Some products don't lend themselves to the use of premiums. Food staples, like milk, bread, eggs etc are seen as necessary, and don't need premiums to add value to push the sale. Non-packaged goods suffer from this same malady, including produce food items, hardware, lumber, masonry etc. They are largely seen as commodities, and branding efforts are weak in this area to start with.

Differentiating a brand by offering a premium in these categories is an expensive and not usually effective undertaking. Aside from these broad categories, premiums can be used to boost sales in almost any other product category. But there are some guidelines for success when selecting premiums.

Engagement.
Premiums should engage the intended audience, by being of high perceived value, by scarcity, or by "uniqueness" - a specialty branded product that you can't get anywhere else without buying the main product. A premium that is only available with your offer immediately links your product to the value of the premium and reinforces your hold on the audience. An engaging premium stimulates different uses for the main product and fosters experimentation, increasing product purchase rates.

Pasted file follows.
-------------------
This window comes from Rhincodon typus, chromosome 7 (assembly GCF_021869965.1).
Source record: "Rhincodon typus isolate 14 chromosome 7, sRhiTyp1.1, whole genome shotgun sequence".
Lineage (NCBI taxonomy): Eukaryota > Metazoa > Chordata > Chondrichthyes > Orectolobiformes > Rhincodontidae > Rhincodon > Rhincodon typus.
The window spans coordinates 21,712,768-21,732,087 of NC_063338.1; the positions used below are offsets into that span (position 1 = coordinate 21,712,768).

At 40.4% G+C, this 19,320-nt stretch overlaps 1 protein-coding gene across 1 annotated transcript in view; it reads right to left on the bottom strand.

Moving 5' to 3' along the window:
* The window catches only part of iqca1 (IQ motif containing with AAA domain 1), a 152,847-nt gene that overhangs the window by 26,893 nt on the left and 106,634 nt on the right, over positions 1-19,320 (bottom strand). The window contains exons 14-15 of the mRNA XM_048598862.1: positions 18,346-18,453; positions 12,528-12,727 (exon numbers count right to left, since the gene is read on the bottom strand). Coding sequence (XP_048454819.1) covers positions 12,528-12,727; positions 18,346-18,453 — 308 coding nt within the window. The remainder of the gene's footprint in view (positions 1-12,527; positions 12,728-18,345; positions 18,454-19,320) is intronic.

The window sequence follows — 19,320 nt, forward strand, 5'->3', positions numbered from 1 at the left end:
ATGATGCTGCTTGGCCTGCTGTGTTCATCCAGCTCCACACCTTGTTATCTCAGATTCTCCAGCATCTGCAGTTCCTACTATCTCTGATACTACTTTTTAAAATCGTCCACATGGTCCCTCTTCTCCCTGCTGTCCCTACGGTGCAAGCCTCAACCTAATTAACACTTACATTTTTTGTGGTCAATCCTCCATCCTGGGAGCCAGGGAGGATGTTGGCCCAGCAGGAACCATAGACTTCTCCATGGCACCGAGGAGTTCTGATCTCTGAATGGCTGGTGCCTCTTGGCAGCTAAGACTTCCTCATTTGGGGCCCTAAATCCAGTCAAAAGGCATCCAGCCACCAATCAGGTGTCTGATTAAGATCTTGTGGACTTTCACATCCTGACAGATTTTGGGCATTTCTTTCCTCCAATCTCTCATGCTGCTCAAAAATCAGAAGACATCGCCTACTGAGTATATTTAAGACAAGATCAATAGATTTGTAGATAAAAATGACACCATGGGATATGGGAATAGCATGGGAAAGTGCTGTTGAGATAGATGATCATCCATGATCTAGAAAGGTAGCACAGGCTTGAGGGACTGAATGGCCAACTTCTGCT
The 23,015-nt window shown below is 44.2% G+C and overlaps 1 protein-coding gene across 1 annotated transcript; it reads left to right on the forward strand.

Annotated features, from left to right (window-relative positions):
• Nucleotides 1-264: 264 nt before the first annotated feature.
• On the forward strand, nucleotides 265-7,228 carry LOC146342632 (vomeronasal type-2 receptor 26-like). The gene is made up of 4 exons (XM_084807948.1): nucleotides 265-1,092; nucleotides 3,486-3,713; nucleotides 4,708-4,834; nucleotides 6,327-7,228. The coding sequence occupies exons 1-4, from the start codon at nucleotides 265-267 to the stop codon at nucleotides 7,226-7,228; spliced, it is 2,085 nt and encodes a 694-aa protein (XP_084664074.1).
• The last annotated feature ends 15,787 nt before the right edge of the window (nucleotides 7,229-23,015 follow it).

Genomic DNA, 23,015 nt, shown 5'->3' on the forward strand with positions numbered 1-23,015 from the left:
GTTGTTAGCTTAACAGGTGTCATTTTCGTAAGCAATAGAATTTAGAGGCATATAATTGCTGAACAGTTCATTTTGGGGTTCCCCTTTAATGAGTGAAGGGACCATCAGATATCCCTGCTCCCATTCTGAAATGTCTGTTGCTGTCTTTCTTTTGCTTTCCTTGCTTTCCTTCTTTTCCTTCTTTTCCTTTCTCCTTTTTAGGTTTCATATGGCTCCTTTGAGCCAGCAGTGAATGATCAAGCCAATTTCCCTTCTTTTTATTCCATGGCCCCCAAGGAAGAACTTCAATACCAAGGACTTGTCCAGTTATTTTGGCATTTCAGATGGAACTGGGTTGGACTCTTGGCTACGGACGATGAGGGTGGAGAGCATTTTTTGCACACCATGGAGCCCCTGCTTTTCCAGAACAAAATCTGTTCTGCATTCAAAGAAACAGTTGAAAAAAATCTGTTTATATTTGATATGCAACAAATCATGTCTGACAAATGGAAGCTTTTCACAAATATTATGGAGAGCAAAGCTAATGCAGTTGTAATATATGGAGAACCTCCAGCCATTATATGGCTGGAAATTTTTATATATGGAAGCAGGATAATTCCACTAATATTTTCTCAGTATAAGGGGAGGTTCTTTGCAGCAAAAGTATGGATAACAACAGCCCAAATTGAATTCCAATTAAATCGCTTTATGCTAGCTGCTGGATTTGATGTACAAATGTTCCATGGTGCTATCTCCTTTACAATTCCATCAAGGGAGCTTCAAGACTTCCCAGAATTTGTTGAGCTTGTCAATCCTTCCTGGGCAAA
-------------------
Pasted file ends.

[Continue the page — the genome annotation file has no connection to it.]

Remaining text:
Linkage.
There should be some sort of linkage between the premium and the product. It should link through functional extension ("Buy this special bottle opener and get our premium corkscrew free," or "Buy this sand paper, and we'll throw in our premium sanding block free"), or be linked through brand association ("Free die-cast NASCAR model of Bobby Labonte's car when you buy a box of Cheerios" when Cheerios is the major sponsor of his NASCAR team). The latter is a brand linkage that is weaker and depends upon the customer having brand knowledge of the other product, in this case NASCAR and its sponsors.